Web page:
"I think it (the acquisition) is a step in the right direction for Tru-Test but we just chose not to participate in the rights issue, but supported the proposition as a whole," Tucker said.

Gallagher initially bought into Tru-Test in 2004, picking up a 14.7% stake from 15 shareholders for NZ$1.20 a share. In 2004, and again in 2005, the Commerce Commission rejected Gallagher's application to acquire 100%, saying the acquisition would substantially lessen competition in the national market for the manufacture and wholesale supply of rural and security electric fencing products. Gallagher increased its stake to 19.9% in 2010 when Tru-Test's shares were trading around the 80c mark.

Asked whether Gallagher might look to acquire all of Tru-Test again, Tucker said the firm would keep all its options open.

"But certainly if the right opportunity presented itself to exit at an appropriate point in time, we'd look to do that as well," said Tucker. "At this stage it's a passive investment and we're keeping our options open. But we didn't see the need to increase that level of passive investment at this stage."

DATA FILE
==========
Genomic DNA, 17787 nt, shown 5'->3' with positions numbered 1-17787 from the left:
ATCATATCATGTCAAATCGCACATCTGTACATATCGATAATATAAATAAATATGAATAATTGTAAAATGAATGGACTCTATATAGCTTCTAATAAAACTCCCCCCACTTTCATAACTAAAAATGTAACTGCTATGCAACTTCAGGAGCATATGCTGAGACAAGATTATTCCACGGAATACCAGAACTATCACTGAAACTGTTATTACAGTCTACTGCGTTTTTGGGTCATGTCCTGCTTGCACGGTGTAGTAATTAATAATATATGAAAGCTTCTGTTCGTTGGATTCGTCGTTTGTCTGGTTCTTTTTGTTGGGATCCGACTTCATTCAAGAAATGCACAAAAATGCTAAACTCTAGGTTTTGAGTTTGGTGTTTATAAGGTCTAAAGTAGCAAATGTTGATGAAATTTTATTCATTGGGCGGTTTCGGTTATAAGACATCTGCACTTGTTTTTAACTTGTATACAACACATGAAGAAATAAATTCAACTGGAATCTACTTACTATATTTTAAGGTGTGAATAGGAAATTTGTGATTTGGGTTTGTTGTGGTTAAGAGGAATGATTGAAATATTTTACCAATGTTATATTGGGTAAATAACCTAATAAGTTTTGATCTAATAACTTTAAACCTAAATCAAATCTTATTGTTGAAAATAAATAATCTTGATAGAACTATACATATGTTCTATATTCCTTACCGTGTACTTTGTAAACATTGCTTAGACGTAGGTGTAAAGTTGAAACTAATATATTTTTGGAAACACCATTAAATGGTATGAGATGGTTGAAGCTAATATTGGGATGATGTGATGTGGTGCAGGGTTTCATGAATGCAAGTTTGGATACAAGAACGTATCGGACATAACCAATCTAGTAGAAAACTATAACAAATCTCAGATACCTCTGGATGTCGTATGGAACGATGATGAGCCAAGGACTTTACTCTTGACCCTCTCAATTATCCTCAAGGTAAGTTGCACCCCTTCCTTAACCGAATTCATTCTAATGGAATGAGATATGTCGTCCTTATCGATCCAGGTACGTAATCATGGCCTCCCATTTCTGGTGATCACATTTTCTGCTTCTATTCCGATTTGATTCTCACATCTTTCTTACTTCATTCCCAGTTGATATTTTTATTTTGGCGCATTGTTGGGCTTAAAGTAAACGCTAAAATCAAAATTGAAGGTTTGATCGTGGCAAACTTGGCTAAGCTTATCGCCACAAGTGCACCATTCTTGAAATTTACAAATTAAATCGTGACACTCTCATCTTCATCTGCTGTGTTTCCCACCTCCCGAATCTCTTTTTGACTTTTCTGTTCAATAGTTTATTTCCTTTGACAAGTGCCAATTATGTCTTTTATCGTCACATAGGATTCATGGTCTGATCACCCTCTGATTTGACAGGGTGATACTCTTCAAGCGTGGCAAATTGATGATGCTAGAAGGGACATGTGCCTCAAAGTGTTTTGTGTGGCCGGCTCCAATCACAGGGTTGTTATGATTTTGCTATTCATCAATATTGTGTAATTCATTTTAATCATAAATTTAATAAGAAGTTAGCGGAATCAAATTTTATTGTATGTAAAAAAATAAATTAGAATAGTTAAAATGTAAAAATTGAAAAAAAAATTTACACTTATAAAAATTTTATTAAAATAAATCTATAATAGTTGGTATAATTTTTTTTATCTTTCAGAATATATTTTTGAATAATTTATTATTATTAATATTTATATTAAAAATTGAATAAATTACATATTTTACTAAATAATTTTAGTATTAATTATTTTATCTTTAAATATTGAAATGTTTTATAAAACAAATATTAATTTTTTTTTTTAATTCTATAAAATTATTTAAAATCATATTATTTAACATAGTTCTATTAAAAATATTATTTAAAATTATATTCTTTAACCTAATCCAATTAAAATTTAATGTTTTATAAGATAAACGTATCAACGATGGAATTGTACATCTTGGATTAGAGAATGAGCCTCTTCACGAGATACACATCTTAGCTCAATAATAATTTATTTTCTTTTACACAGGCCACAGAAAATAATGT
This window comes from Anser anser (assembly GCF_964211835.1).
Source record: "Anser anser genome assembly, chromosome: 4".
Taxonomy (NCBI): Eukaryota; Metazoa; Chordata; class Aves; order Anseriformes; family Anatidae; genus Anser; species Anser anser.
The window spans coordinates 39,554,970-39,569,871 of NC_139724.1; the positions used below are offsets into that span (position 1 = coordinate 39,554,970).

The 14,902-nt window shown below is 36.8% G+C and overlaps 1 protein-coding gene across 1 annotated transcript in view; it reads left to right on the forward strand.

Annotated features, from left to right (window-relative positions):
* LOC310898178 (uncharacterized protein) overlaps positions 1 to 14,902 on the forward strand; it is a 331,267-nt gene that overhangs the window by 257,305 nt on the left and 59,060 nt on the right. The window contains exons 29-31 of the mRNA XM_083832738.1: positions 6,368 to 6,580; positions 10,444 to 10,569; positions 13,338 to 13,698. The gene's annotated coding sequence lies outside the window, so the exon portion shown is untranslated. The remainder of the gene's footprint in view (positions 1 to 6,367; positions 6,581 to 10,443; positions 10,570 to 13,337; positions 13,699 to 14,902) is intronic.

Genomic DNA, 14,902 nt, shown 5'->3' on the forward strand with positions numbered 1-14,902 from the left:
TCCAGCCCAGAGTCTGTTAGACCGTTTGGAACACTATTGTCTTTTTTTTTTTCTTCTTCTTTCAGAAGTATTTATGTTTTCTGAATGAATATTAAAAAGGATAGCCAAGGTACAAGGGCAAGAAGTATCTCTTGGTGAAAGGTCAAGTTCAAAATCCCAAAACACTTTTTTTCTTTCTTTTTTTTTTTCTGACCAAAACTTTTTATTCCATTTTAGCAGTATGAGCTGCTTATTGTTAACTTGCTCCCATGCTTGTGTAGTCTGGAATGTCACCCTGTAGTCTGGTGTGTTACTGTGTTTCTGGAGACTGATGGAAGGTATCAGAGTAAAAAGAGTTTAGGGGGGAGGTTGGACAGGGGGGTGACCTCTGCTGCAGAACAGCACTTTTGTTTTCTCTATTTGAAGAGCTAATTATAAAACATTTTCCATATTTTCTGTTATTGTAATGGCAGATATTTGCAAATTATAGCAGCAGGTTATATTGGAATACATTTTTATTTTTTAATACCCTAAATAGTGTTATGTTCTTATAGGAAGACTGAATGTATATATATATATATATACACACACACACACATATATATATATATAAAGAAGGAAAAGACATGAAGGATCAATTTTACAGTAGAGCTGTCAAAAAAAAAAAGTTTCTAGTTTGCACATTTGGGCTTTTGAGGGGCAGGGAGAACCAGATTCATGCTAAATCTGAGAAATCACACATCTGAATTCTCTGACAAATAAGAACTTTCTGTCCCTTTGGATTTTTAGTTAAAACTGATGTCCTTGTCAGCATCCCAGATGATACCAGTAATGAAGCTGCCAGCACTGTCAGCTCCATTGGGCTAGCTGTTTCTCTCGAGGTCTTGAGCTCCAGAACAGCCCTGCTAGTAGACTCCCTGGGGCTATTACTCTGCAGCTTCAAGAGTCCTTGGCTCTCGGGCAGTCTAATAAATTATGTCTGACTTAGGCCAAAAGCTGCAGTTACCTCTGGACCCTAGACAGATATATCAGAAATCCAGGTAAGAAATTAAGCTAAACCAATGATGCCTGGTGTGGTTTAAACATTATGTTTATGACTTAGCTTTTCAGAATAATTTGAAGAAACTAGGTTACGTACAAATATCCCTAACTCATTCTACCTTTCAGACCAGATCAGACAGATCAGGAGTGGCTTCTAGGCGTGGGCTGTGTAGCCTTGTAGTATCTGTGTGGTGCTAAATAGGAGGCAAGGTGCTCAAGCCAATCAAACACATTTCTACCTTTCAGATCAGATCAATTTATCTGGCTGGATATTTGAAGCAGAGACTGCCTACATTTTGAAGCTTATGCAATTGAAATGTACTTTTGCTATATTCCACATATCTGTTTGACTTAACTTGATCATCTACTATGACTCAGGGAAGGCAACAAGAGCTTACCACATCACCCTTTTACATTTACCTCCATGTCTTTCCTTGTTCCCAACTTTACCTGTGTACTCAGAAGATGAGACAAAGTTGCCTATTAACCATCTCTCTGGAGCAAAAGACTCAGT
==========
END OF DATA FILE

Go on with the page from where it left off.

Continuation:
Tucker said Tru-Test buying DTS didn't change its competitive position with Gallagher given DTS operates in a parallel, albeit related, sector. Tru-Test's other shareholders include the Warehouse founder Stephen Tindall.

Controversial figures on Tru-Test's board

Tru-Test managing director Muir is the former chairman of Hanover Finance, and is among directors and promoters of the failed property lender facing civil proceedings from the Financial Markets Authority. The Serious Fraud Office has also been undertaking a lengthy probe into Hanover's demise. Muir took the reins at Tru-Test in February 2009. He's also the ex-CEO of the Warehouse and former executive chairman of Pumpkin Patch.